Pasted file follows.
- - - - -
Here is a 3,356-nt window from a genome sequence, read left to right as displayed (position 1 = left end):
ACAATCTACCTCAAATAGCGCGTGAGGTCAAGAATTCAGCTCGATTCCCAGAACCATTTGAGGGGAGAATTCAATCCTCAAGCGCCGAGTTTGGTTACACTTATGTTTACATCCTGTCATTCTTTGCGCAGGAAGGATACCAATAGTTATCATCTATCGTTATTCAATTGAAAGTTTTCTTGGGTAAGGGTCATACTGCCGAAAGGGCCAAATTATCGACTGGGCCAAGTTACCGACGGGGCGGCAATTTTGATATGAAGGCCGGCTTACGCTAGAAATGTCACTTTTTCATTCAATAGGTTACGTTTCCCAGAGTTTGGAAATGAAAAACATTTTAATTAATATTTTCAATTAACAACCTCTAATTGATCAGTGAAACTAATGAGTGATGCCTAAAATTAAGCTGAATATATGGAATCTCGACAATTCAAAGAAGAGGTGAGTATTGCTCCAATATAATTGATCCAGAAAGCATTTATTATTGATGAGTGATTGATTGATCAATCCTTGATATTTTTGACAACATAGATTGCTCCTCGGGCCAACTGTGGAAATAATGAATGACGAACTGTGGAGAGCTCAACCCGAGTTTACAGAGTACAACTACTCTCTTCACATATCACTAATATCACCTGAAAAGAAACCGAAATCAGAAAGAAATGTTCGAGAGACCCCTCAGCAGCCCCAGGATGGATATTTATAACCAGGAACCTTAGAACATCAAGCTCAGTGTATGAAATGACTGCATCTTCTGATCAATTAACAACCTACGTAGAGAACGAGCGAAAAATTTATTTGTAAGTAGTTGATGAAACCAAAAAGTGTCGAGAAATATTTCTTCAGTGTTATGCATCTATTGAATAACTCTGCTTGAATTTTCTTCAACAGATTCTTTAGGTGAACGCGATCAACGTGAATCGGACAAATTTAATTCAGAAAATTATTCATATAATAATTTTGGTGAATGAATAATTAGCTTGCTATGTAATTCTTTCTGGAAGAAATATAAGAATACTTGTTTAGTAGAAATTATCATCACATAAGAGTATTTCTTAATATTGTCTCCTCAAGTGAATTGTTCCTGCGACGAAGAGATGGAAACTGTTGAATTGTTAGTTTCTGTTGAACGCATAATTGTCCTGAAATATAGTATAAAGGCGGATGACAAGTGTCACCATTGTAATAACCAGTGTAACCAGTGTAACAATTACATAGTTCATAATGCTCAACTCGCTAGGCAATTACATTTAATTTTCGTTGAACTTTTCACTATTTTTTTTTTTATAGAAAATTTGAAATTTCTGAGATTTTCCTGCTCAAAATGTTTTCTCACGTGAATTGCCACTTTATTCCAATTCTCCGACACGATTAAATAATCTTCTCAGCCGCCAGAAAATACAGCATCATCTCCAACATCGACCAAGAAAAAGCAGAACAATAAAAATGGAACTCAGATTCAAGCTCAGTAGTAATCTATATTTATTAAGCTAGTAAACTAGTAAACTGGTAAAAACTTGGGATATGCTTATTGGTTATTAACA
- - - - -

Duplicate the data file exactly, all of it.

Here is a 3,356-nt window from a genome sequence, read left to right as displayed (position 1 = left end):
ACAATCTACCTCAAATAGCGCGTGAGGTCAAGAATTCAGCTCGATTCCCAGAACCATTTGAGGGGAGAATTCAATCCTCAAGCGCCGAGTTTGGTTACACTTATGTTTACATCCTGTCATTCTTTGCGCAGGAAGGATACCAATAGTTATCATCTATCGTTATTCAATTGAAAGTTTTCTTGGGTAAGGGTCATACTGCCGAAAGGGCCAAATTATCGACTGGGCCAAGTTACCGACGGGGCGGCAATTTTGATATGAAGGCCGGCTTACGCTAGAAATGTCACTTTTTCATTCAATAGGTTACGTTTCCCAGAGTTTGGAAATGAAAAACATTTTAATTAATATTTTCAATTAACAACCTCTAATTGATCAGTGAAACTAATGAGTGATGCCTAAAATTAAGCTGAATATATGGAATCTCGACAATTCAAAGAAGAGGTGAGTATTGCTCCAATATAATTGATCCAGAAAGCATTTATTATTGATGAGTGATTGATTGATCAATCCTTGATATTTTTGACAACATAGATTGCTCCTCGGGCCAACTGTGGAAATAATGAATGACGAACTGTGGAGAGCTCAACCCGAGTTTACAGAGTACAACTACTCTCTTCACATATCACTAATATCACCTGAAAAGAAACCGAAATCAGAAAGAAATGTTCGAGAGACCCCTCAGCAGCCCCAGGATGGATATTTATAACCAGGAACCTTAGAACATCAAGCTCAGTGTATGAAATGACTGCATCTTCTGATCAATTAACAACCTACGTAGAGAACGAGCGAAAAATTTATTTGTAAGTAGTTGATGAAACCAAAAAGTGTCGAGAAATATTTCTTCAGTGTTATGCATCTATTGAATAACTCTGCTTGAATTTTCTTCAACAGATTCTTTAGGTGAACGCGATCAACGTGAATCGGACAAATTTAATTCAGAAAATTATTCATATAATAATTTTGGTGAATGAATAATTAGCTTGCTATGTAATTCTTTCTGGAAGAAATATAAGAATACTTGTTTAGTAGAAATTATCATCACATAAGAGTATTTCTTAATATTGTCTCCTCAAGTGAATTGTTCCTGCGACGAAGAGATGGAAACTGTTGAATTGTTAGTTTCTGTTGAACGCATAATTGTCCTGAAATATAGTATAAAGGCGGATGACAAGTGTCACCATTGTAATAACCAGTGTAACCAGTGTAACAATTACATAGTTCATAATGCTCAACTCGCTAGGCAATTACATTTAATTTTCGTTGAACTTTTCACTATTTTTTTTTTTATAGAAAATTTGAAATTTCTGAGATTTTCCTGCTCAAAATGTTTTCTCACGTGAATTGCCACTTTATTCCAATTCTCCGACACGATTAAATAATCTTCTCAGCCGCCAGAAAATACAGCATCATCTCCAACATCGACCAAGAAAAAGCAGAACAATAAAAATGGAACTCAGATTCAAGCTCAGTAGTAATCTATATTTATTAAGCTAGTAAACTAGTAAACTGGTAAAAACTTGGGATATGCTTATTGGTTATTAACA